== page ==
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Fox News host: Mandatory welfare drug testing is one way government gives pot users an ‘extra hand’

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During a discussion over Michigan Governor Rick Snyder’s Friday signing of a bill mandating drug testing for public assistance recipients, a Fox News host hailed the compulsory tests as a way to “help out” pot users.

Speaking with former “Drug Czar” John P. Walters and Drug Policy Alliance spokesperson Sharda Sekaran, host Charles Payne claimed that, despite the cost of the program, “If someone is on drugs, the likelihood of them ever getting off of these sort of social programs is diminished significantly, so why isn’t this a good idea?”

Sekaran pointed out that “people who are recipients of public assistance, or poor people, are no more likely to use drugs than any other portion of the population.”

“This is unfairly targeting people who are already vulnerable in Michigan,” she said, adding that what people in the state need are jobs to help lift them off the welfare rolls, and that Governor Rick Snyder “should be focusing on that and his economy instead of sifting through the urine of his constituents.”

The former drug czar  under President George W. Bush told Payne “Who is going to employ somebody who is addicted?” before saying the programs exist to get people into “treatment,” ignoring the potential loss of food assistance and government services benefits to their families.

Addressing the treatment programs welfare recipients would be compelled to enter, Payne called them “somewhat inviting.”

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“I don’t see where that is necessarily unfair to someone who is on public assistance,” Payne said. “In fact, it feels like an extra hand trying to help them out of the situation.”

Sekaran explained that what drug tests often look for is marijuana use.

“It’s not going to find people who need help. It’s actually going to find people who are recreationally — or for medical reasons — potentially using marijuana which is something the majority of people in America think that should be legal,” she explained. “It’s now legal in some states and we have medical marijuana available in twenty-two states.”

Payne dismissed her argument, laughing and saying, “I think we’re starting to layer this on with additional areas,” before giving the last word to Walters on marijuana usage.

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“She’s kind of living in the last century,” Walters said dismissively. “The vast majority of people who need drug treatment are dependent on marijuana despite the public attitude change. It’s the single biggest cause of treatment need, and nobody who is addicted is going to get on with their lives and help their family.”

Watch the video below from Fox News:

 

 

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Lawrence O’Donnell aired hard-hitting expose on Trump, Jr — and the president tweets ‘presidential harassment’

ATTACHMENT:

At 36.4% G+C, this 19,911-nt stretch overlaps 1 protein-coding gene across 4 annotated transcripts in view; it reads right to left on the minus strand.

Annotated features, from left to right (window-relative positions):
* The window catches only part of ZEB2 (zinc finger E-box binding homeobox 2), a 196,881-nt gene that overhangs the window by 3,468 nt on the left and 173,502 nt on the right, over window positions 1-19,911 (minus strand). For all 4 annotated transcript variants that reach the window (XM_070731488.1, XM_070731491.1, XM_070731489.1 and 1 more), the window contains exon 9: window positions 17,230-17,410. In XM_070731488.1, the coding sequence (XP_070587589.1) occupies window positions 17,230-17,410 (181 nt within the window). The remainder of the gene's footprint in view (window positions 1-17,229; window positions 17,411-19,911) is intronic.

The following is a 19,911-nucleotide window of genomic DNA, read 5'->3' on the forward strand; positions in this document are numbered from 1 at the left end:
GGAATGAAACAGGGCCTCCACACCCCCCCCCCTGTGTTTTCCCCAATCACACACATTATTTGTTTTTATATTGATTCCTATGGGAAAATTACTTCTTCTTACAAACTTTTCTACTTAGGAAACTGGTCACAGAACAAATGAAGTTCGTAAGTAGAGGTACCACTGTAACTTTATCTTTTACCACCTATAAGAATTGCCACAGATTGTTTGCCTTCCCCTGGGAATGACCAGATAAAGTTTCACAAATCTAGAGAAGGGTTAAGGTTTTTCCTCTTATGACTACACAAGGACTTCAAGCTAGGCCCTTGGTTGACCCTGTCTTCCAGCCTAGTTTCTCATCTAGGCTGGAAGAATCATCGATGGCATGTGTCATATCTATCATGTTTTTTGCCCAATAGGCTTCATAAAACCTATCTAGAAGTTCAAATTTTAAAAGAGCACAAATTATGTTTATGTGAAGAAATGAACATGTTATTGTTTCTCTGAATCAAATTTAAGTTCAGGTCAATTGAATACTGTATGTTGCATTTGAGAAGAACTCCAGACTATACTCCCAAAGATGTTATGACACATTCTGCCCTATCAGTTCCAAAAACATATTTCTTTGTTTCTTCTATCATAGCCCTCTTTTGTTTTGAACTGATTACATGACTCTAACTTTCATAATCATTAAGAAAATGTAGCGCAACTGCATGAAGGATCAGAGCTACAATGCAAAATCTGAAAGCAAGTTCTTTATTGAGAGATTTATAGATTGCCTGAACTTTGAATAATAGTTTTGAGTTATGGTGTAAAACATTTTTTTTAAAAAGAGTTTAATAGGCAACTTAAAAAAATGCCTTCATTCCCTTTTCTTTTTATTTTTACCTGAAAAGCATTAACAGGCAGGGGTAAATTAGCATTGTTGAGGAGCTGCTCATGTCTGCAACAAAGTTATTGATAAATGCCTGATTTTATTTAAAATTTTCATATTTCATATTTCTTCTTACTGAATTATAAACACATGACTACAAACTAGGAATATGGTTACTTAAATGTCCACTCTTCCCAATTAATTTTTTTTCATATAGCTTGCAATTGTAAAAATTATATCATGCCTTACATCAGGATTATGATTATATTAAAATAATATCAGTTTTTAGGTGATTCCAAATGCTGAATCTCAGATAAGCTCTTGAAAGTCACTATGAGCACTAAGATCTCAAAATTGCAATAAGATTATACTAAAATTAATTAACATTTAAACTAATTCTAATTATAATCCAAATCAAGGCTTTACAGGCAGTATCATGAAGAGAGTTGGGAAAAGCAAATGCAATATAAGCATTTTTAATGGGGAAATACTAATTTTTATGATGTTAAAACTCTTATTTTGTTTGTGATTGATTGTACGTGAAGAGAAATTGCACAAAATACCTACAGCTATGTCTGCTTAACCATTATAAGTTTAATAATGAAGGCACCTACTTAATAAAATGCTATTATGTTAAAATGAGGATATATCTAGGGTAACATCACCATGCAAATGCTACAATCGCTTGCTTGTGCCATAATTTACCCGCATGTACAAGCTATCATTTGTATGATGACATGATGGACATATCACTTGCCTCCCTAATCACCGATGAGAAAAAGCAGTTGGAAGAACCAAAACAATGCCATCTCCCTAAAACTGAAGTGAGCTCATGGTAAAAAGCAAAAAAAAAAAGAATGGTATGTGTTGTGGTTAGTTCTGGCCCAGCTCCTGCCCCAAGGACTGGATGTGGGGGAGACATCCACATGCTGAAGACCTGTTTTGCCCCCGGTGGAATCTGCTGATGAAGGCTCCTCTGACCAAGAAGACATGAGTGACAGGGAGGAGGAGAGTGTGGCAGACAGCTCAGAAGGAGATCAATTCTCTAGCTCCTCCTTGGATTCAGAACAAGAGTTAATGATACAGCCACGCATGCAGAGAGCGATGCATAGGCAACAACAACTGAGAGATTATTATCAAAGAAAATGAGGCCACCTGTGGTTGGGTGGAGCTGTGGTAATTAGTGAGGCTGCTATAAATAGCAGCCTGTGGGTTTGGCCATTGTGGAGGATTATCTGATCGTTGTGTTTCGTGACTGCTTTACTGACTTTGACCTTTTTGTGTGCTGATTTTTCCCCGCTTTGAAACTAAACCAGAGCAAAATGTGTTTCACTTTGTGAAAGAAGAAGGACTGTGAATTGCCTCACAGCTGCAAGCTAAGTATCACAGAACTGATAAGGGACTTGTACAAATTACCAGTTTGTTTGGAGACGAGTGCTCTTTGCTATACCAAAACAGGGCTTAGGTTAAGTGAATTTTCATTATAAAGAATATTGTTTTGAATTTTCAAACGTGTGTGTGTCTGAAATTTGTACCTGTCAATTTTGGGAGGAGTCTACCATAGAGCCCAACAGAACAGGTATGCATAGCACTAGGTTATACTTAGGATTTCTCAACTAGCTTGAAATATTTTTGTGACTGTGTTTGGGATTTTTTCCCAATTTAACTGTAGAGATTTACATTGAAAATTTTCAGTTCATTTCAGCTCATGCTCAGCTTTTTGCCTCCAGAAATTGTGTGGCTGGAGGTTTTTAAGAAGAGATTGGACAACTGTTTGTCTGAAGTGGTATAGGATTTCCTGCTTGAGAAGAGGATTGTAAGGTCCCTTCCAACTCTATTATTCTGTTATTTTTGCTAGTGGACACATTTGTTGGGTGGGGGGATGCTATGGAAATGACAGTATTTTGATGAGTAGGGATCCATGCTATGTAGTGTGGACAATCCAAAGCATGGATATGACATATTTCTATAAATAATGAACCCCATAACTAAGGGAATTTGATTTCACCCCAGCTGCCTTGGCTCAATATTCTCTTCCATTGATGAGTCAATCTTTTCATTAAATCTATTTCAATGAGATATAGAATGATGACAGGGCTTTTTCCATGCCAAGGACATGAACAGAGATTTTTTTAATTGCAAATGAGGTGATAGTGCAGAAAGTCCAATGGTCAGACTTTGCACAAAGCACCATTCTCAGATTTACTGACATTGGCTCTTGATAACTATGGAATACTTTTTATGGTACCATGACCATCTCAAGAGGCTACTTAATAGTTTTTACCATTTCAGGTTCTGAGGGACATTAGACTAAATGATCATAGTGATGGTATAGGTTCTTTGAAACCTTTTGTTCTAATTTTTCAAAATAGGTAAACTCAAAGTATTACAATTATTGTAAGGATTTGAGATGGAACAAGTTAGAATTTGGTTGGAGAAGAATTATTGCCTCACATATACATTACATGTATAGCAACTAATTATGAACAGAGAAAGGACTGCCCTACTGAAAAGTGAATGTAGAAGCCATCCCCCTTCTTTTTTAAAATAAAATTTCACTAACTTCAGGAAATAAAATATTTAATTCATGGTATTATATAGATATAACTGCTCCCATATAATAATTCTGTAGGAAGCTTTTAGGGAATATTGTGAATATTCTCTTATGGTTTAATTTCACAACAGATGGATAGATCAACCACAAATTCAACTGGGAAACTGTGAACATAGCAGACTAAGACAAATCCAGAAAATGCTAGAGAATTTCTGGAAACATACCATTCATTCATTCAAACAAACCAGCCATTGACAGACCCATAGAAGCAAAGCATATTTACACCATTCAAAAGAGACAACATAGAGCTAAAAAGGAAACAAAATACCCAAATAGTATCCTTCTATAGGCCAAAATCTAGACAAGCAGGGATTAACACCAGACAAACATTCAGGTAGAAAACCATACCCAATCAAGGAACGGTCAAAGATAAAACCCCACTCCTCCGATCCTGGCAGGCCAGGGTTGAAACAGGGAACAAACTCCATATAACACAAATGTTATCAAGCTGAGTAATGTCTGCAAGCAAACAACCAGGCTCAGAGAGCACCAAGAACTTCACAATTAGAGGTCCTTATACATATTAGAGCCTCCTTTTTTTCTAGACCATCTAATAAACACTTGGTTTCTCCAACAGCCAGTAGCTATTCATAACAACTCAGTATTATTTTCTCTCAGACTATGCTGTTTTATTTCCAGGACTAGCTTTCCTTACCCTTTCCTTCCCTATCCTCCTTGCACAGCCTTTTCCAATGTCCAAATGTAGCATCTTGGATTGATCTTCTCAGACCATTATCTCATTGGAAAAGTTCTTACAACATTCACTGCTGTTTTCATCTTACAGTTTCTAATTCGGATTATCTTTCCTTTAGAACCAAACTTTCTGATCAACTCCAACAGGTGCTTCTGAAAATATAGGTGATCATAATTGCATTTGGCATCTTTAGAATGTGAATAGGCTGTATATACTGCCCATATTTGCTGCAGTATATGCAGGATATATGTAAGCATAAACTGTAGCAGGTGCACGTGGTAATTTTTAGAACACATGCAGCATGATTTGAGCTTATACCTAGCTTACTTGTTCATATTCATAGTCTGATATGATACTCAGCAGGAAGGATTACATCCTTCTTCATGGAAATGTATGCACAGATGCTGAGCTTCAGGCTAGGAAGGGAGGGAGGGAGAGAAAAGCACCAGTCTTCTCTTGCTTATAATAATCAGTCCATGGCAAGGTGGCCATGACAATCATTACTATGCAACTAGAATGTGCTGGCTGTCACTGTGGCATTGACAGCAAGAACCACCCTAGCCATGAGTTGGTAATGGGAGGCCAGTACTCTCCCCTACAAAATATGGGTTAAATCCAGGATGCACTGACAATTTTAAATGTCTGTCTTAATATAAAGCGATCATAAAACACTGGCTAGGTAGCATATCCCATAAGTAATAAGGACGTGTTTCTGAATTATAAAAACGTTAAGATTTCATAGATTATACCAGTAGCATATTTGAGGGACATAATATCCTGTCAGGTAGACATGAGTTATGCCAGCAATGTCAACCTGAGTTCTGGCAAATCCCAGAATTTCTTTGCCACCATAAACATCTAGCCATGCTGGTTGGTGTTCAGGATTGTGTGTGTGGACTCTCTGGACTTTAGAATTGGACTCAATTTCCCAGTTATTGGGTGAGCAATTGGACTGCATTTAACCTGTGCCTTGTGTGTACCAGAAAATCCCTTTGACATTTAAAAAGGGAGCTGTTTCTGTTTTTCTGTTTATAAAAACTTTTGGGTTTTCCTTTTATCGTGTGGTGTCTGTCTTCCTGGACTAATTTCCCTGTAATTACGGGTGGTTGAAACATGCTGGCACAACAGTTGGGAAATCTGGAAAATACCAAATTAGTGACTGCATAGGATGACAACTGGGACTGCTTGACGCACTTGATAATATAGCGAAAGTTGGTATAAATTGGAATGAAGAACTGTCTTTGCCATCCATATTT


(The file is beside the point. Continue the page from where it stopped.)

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MSNBC anchor Lawrence O'Donnell on Tuesday broadcast a hard-hitting segment on Donald Trump, Jr. for defending his father against claims of rape -- despite the fact his own mom made similar allegations.

The host attempted to understand why Sen. Lindsey Graham (R-SC) and Trump, Jr. are so obedient to Trump when they both used to despise him.

O'Donnell noted a tweet by Trump, Jr. on the latest allegations against his father.

https://twitter.com/DonaldJTrumpJr/status/1143330206498852867

Moments after the segment ended, the president tweeted.

https://twitter.com/realDonaldTrump/status/1143709133234954241

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Robert Mueller subpoena isn’t a ‘friendly’ one: Intelligence Committee Chair tells Maddow

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Intelligence Committee chair Rep. Adam Schiff (D-CA) joined with Judiciary Chair Jerry Nadler (D-NY) in subpoenaing former special counsel Robert Mueller. But according to Schiff, this wasn't exactly an agreement the committees came to with Mueller or the special counsel's investigators.

"We consistently communicated our committees' intentions to issue these subpoenas if necessary and we now understand it is necessary to do so. Should we see this as a friendly subpoena that Robert Mueller believed had to be issued before he could accept an invitation to testify?" asked MSNBC host Rachel Maddow.

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Mueller agrees to testify in public about Russia investigation after House Democrats issue subpoena: report

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On Tuesday evening, CNN reported that former special counsel Robert Mueller has agreed to testify in public about the Russia investigation, following subpoenas from House Democrats.

"The House Intelligence Committee and the House Judiciary Committee announced ... the special counsel has agreed to appear in public on July 17th in an open session to testify about what he found as a part of his two-year investigation into Russian interference, as well as potential obstruction of justice in the White House," said CNN reported Manu Raju. "Now, they say in this letter, both the chairmen of these committees, Jerry Nadler and Adam Schiff, that they have subpoenaed Bob Mueller and he's agreed to testify under subpoena."

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